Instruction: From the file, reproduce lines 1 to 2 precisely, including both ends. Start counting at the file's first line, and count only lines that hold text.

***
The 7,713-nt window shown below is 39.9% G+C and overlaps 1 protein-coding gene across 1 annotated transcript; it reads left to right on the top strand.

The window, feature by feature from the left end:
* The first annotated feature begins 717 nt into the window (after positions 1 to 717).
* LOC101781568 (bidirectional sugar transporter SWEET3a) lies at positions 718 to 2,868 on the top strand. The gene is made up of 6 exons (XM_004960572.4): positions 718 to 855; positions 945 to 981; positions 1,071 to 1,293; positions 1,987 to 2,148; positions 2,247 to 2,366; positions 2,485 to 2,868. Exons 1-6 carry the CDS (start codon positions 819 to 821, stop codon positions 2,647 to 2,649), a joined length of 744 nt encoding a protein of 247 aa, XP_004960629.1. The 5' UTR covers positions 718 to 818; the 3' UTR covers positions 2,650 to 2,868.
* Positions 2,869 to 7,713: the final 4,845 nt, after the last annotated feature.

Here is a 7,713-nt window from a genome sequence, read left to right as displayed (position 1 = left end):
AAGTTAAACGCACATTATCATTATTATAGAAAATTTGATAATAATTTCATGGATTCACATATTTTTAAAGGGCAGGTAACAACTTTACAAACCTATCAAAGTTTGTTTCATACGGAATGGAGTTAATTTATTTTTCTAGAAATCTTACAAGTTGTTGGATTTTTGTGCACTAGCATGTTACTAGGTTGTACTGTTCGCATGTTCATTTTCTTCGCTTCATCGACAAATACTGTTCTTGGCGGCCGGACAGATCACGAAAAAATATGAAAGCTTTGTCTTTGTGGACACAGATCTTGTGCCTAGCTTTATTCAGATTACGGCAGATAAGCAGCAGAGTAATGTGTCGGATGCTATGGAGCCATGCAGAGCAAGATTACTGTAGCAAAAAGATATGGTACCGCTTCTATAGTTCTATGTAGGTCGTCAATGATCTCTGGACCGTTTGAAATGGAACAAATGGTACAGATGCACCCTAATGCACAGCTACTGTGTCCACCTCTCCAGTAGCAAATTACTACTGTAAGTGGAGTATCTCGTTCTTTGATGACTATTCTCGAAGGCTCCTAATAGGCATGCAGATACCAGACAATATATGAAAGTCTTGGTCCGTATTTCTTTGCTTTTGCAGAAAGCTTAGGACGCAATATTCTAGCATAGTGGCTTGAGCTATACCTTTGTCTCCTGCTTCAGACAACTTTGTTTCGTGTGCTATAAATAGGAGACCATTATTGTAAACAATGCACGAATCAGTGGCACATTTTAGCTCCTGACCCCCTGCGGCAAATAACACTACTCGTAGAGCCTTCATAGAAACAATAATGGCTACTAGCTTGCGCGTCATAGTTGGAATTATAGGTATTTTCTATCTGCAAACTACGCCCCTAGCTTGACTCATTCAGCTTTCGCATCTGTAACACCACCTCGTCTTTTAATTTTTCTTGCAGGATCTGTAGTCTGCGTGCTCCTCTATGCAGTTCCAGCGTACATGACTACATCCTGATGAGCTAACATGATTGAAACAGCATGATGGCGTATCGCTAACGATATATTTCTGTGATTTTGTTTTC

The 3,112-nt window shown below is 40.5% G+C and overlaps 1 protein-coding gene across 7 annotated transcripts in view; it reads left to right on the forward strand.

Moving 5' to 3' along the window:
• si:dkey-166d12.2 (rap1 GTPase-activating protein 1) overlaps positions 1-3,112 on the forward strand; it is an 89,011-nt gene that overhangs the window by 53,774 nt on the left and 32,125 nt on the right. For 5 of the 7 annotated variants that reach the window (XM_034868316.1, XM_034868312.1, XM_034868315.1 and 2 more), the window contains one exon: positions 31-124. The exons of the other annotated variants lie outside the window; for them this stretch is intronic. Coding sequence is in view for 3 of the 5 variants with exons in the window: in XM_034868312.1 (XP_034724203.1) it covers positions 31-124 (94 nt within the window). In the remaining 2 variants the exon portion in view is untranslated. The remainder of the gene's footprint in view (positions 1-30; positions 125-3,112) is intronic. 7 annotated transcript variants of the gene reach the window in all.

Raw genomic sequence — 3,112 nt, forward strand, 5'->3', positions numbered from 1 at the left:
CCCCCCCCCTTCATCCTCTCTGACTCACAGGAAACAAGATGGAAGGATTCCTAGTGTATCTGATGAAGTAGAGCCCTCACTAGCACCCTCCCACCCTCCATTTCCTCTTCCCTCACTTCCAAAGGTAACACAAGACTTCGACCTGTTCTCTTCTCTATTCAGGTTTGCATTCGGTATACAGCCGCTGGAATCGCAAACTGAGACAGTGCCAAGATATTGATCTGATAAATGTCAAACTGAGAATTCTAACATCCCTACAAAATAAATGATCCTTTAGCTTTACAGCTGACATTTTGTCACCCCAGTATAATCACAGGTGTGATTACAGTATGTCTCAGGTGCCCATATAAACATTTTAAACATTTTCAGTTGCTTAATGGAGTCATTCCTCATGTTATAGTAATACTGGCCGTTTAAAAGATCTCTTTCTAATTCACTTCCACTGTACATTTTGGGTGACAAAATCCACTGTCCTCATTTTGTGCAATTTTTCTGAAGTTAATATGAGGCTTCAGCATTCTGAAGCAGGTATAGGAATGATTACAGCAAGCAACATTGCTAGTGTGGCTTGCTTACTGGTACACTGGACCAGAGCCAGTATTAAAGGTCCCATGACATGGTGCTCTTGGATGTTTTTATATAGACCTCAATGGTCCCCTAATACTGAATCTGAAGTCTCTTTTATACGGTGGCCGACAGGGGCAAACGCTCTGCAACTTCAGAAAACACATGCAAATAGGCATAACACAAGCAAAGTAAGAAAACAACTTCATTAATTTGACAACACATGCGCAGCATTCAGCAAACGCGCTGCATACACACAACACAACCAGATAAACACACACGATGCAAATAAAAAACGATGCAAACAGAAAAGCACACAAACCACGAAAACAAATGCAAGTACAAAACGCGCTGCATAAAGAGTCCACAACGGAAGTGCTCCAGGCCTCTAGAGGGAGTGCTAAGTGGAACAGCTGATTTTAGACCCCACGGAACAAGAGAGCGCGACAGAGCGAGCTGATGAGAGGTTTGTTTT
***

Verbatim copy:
The 7,713-nt window shown below is 39.9% G+C and overlaps 1 protein-coding gene across 1 annotated transcript; it reads left to right on the top strand.

The window, feature by feature from the left end: